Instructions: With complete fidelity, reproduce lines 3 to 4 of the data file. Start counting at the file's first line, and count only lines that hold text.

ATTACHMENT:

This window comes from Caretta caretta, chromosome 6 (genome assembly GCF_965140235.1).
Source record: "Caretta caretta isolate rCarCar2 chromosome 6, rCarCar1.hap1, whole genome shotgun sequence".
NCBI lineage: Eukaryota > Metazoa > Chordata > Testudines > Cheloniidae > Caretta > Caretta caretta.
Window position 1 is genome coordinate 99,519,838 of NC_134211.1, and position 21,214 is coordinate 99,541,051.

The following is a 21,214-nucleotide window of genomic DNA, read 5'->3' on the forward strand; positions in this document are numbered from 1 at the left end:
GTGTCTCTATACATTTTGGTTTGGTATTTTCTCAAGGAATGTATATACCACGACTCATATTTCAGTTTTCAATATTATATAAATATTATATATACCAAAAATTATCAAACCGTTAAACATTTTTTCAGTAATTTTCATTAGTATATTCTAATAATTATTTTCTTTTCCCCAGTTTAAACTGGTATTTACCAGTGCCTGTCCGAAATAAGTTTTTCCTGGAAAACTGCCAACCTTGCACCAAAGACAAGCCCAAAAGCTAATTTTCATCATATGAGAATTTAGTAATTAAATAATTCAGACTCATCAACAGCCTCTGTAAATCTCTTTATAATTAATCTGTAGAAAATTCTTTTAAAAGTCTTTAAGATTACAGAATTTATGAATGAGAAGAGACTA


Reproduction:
NCBI lineage: Eukaryota > Metazoa > Chordata > Testudines > Cheloniidae > Caretta > Caretta caretta.
Window position 1 is genome coordinate 99,519,838 of NC_134211.1, and position 21,214 is coordinate 99,541,051.